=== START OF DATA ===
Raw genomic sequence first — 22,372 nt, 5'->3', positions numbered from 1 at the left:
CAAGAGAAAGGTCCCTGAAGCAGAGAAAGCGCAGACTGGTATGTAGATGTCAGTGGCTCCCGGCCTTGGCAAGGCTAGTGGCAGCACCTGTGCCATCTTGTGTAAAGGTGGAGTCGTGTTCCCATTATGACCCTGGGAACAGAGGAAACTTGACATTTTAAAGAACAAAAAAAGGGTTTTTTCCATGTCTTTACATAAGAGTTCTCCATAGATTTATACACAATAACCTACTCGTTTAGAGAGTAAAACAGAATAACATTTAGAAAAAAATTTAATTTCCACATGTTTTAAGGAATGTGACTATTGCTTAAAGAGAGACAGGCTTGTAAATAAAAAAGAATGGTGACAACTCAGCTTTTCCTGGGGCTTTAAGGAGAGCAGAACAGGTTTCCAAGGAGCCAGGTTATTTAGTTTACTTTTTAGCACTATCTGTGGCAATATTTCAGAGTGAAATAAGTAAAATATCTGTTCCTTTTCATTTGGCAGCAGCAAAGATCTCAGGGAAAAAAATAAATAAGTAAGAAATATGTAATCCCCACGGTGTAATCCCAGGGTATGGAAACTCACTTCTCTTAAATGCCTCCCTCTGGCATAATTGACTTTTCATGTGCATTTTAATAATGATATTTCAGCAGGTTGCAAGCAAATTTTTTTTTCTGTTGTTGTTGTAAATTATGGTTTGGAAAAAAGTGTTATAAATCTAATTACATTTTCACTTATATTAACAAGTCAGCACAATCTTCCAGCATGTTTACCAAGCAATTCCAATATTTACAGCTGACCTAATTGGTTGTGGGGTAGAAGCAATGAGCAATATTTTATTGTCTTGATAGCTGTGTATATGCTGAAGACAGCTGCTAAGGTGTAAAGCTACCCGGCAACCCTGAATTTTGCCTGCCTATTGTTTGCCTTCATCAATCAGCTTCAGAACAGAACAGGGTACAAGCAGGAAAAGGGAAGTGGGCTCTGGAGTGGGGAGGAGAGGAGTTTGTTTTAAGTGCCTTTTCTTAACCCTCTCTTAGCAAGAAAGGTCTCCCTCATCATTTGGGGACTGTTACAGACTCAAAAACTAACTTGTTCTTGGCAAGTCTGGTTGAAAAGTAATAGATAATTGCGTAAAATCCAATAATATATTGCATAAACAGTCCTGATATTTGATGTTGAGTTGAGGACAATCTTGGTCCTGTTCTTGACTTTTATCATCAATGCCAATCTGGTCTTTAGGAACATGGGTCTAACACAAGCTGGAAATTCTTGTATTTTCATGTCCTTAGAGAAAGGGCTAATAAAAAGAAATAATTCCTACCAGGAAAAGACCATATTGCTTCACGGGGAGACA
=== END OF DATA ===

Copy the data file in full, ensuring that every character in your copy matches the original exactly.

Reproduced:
Raw genomic sequence first — 22,372 nt, 5'->3', positions numbered from 1 at the left:
CAAGAGAAAGGTCCCTGAAGCAGAGAAAGCGCAGACTGGTATGTAGATGTCAGTGGCTCCCGGCCTTGGCAAGGCTAGTGGCAGCACCTGTGCCATCTTGTGTAAAGGTGGAGTCGTGTTCCCATTATGACCCTGGGAACAGAGGAAACTTGACATTTTAAAGAACAAAAAAAGGGTTTTTTCCATGTCTTTACATAAGAGTTCTCCATAGATTTATACACAATAACCTACTCGTTTAGAGAGTAAAACAGAATAACATTTAGAAAAAAATTTAATTTCCACATGTTTTAAGGAATGTGACTATTGCTTAAAGAGAGACAGGCTTGTAAATAAAAAAGAATGGTGACAACTCAGCTTTTCCTGGGGCTTTAAGGAGAGCAGAACAGGTTTCCAAGGAGCCAGGTTATTTAGTTTACTTTTTAGCACTATCTGTGGCAATATTTCAGAGTGAAATAAGTAAAATATCTGTTCCTTTTCATTTGGCAGCAGCAAAGATCTCAGGGAAAAAAATAAATAAGTAAGAAATATGTAATCCCCACGGTGTAATCCCAGGGTATGGAAACTCACTTCTCTTAAATGCCTCCCTCTGGCATAATTGACTTTTCATGTGCATTTTAATAATGATATTTCAGCAGGTTGCAAGCAAATTTTTTTTTCTGTTGTTGTTGTAAATTATGGTTTGGAAAAAAGTGTTATAAATCTAATTACATTTTCACTTATATTAACAAGTCAGCACAATCTTCCAGCATGTTTACCAAGCAATTCCAATATTTACAGCTGACCTAATTGGTTGTGGGGTAGAAGCAATGAGCAATATTTTATTGTCTTGATAGCTGTGTATATGCTGAAGACAGCTGCTAAGGTGTAAAGCTACCCGGCAACCCTGAATTTTGCCTGCCTATTGTTTGCCTTCATCAATCAGCTTCAGAACAGAACAGGGTACAAGCAGGAAAAGGGAAGTGGGCTCTGGAGTGGGGAGGAGAGGAGTTTGTTTTAAGTGCCTTTTCTTAACCCTCTCTTAGCAAGAAAGGTCTCCCTCATCATTTGGGGACTGTTACAGACTCAAAAACTAACTTGTTCTTGGCAAGTCTGGTTGAAAAGTAATAGATAATTGCGTAAAATCCAATAATATATTGCATAAACAGTCCTGATATTTGATGTTGAGTTGAGGACAATCTTGGTCCTGTTCTTGACTTTTATCATCAATGCCAATCTGGTCTTTAGGAACATGGGTCTAACACAAGCTGGAAATTCTTGTATTTTCATGTCCTTAGAGAAAGGGCTAATAAAAAGAAATAATTCCTACCAGGAAAAGACCATATTGCTTCACGGGGAGACA